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by Marijana Domazet, Saturday, September 6, 2014 | Categories: Allergies

The increase of allergies is a growing problem across the UK and it is estimated that one in three suffers from some of the most common allergies. The effect of allergies does not only affect the sufferers in their daily lives, but also lead to hospital visits. The most recent figures suggest that a total of 20,000 hospital visits were made last year due to allergies. One explanation that seems to be as persistent as the allergies is the idea that we are in this situation because we are living lives where we often avoid both good and bad bacteria which leads to a lower immune system. Here we consider whether less bacteria means more allergies.

The idea of us leading a lifestyle devoid of bacteria and not developing resistance to essential bacteria began in 1989 and was called the hygiene hypothesis. It has since then cropped up in debates under various names, with “our old friends” being the most recent one. Any decent scientist will tell you that some ideas stick more than others. It is not hard to see the appeal of the idea, as it explains complex systems in a simple way. But is there any weight to it?

The development of a strong immune system is something that occurs during interaction with the environment at various stages in the lifespan. Yet the field of research has tended to focus on pre-natal and post-natal environment.

For instance, studies that have shown that individuals who were born via Caesarean are more likely to suffer from asthma have postulated that this could be due to the lack of contact with the bacteria present in the birth canal. However, those researchers have stressed that this could be a contributing factor, rather than a cause. Similarly, studies that have found that bottle-fed babies appear to have a higher prevalence of allergies have argued that perhaps bottle-fed babies do not have complete access to nearly 900 different types of bacteria that can be produced in breast milk.

Whilst the above field of research is compelling, it does not provide us with a comprehensive overview of the forces at hand. It would be surprising to find any study that says a person’s health is determined after breast or bottle-feeding. Similarly, as individuals are more exposed to a wide range of foods later on in life it would hold that this increased exposure would decrease allergy development rather than the other way round.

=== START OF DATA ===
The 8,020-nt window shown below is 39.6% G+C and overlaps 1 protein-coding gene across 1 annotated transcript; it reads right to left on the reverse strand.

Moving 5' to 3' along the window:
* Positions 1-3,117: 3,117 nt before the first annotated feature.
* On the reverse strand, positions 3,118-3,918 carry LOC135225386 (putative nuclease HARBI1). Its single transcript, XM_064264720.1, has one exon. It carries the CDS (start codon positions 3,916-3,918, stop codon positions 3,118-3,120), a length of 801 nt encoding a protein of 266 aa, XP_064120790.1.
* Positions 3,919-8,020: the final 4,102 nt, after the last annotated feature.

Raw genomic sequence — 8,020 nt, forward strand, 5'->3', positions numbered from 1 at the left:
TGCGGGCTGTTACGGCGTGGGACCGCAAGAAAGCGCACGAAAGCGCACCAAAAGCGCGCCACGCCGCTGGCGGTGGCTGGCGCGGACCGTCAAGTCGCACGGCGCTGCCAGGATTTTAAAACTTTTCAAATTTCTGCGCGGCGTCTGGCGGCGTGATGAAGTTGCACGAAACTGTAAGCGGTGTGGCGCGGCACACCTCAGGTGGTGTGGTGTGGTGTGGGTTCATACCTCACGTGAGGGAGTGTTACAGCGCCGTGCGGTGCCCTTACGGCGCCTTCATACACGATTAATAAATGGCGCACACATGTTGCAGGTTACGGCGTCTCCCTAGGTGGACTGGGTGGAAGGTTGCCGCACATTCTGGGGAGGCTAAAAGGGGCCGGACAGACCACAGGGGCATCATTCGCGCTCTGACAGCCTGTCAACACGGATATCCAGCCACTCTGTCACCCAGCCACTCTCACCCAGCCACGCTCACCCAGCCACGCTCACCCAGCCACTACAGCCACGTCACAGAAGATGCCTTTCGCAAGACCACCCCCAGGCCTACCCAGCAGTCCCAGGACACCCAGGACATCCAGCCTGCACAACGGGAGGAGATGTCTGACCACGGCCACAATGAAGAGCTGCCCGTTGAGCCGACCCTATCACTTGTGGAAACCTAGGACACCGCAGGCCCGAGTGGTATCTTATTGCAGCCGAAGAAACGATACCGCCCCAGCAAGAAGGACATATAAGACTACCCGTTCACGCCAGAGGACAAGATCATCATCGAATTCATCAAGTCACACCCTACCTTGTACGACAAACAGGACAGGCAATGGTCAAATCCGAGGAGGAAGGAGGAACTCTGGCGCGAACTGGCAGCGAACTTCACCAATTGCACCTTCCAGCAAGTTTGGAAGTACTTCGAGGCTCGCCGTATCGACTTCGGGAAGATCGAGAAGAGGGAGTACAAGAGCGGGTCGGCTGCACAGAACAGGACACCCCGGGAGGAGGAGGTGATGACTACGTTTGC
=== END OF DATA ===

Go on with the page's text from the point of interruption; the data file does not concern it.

An interesting field of research suggests that an inactive lifestyle where a person stays primarily indoors has a strong impact on the development of allergies. The most convincing studies have supported this by demonstrating that children on farms have lower levels of asthma. This is further heightened by a recent study that argued that there is a relationship between having indoor plants and lower level of allergies. On a side note it may be worth mentioning that research is yet to find that the use of cleaning products indoors appears to have negative effects.

It is also important not to ignore the effects of genetic vulnerability. Whilst some studies show that the use of antibiotics at an early age can have negative effects, it does not affect all individuals. In addition to that, it can be seen that some studies downplay or do not adjust appropriately for a family history of allergies when analysing their results.

What these examples show is that bacteria (or lack thereof) often play an important role in a complex interaction between genetic vulnerabilities and environmental factors. It also shows that it is impossible to lead a lifestyle devoid of bacteria. It is therefore not enough to say that we have too much or too little of a certain bacteria. We need to look at the whole picture.

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